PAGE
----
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Recommendations for patients with atopic dermatitis

Atopic dermatitis is a common inflammatory skin disease characterized by dry skin and itching. Although it has a multifactorial origin, it is known that certain factors can be detrimental to patients with this disease, influencing the appearance of lesion outbreaks or the worsening of previously existing lesions. To keep these factors at bay, the following recommendations will be useful:

1. Sudden changes in temperature, excessive heat and dry environments can worsen atopic dermatitis. At home, we should ventilate the rooms well and try to keep the ambient temperature around 20-22ºC.

2. Sweating is also a detrimental factor in the management of atopic dermatitis. In summer, we will opt for light and breathable clothing made of natural fabrics. In winter, we should avoid overdressing.

3. Synthetic or wool clothing may be irritating to some patients with atopic dermatitis. It is preferable to use soft garments made of light fabrics such as cotton. As for footwear, we will ideally wear leather or cloth shoes with thread or cotton socks.

4. When washing clothes, it is recommended to use non-detergent soaps or mild detergents. An extra rinse can help to remove the remains of these products. Perfumed fabric softeners may cause irritation, and in such cases it may be appropriate to reduce or avoid their use.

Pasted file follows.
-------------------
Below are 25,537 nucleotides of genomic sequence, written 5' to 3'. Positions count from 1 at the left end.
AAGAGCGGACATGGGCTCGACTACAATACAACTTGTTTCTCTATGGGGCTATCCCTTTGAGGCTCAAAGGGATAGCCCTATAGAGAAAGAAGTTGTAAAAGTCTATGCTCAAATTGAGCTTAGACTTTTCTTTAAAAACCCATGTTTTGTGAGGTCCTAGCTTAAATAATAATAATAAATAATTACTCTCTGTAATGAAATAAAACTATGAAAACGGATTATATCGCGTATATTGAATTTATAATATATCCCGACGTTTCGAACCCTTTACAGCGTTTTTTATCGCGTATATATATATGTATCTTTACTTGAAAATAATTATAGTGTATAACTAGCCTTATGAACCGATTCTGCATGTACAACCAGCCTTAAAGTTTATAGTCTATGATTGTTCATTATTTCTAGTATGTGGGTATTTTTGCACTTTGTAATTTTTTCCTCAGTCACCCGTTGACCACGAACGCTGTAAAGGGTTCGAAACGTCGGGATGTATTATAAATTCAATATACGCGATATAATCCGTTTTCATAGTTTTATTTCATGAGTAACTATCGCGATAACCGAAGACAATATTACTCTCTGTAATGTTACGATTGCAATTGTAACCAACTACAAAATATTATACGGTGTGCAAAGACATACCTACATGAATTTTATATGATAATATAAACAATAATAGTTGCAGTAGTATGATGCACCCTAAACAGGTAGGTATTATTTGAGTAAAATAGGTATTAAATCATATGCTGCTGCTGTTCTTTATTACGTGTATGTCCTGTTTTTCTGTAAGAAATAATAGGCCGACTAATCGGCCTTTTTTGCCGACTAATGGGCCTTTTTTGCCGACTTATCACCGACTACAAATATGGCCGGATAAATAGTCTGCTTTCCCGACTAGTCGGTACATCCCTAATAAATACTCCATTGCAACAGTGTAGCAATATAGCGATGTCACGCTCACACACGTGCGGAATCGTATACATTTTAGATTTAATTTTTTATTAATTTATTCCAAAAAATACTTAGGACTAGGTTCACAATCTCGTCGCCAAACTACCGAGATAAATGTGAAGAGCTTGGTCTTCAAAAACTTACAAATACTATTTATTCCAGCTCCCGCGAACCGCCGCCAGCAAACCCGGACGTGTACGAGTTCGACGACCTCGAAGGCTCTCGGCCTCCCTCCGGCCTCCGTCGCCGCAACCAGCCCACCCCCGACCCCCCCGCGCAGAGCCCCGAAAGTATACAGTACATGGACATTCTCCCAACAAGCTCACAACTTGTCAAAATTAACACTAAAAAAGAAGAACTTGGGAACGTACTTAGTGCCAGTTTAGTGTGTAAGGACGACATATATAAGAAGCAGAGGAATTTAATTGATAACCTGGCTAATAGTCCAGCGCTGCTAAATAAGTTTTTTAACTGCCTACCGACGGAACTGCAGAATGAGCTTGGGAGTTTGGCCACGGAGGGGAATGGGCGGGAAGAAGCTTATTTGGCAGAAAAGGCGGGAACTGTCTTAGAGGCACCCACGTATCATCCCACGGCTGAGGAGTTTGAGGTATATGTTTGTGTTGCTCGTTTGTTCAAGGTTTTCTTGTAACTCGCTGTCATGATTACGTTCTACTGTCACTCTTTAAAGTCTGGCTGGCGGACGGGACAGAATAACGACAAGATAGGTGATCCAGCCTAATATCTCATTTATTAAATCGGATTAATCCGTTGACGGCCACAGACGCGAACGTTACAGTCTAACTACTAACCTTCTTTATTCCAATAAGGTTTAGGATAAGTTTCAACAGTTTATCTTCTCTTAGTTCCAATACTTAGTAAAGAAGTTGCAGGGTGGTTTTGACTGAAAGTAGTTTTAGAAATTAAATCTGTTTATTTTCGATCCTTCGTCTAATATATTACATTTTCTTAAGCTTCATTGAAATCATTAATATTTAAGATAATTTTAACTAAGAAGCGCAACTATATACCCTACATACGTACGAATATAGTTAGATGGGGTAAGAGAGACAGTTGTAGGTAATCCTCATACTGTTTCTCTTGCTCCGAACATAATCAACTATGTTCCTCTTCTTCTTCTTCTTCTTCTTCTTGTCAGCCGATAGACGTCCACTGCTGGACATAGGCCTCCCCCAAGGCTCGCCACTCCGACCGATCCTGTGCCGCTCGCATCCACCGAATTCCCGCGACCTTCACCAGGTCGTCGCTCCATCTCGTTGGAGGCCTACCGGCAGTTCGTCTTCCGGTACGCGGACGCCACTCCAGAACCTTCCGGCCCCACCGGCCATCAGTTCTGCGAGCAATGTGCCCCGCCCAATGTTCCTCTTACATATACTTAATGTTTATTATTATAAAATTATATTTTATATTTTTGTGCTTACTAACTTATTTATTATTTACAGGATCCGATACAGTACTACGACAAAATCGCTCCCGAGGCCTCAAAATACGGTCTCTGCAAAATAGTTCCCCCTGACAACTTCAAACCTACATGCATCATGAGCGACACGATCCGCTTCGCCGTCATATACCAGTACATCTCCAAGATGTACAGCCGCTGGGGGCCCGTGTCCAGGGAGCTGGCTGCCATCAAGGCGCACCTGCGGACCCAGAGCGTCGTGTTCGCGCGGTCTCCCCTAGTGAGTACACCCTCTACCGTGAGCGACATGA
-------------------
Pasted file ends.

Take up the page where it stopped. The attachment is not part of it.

5. For daily hygiene we should avoid irritating soaps, and opt instead for syndet products, oleogels or acid pH oil soaps.

Showers or baths should be short and with lukewarm water. Some bath products such as oatmeal powders can help soothe the itching.

6. After the daily shower we should pat dry with the towel, without rubbing and, on the still wet skin, apply moisturizing cream suitable for atopic skin or petroleum jelly.

7. Keeping the skin moisturized is essential for the control of atopic dermatitis. Always apply suitable moisturizers or petroleum jelly after bathing and reapply throughout the day if necessary. However, avoid using these products on damaged skin and skin with active eczema.

8. Sun exposure with adequate photoprotection may be beneficial, since ultraviolet radiation may improve symptoms. Sunburn should always be avoided.

9. In general, unless we have many lesions or an extensive outbreak, we can swim in the sea or pool. General photoprotection measures should not be forgotten.

10. The relationship between food and the development of atopic dermatitis is controversial, and therefore restrictive diets are not recommended and there are no contraindicated foods in general: you can eat anything.

If you notice a worsening after consuming a particular food, consult your dermatologist.

TUDERMA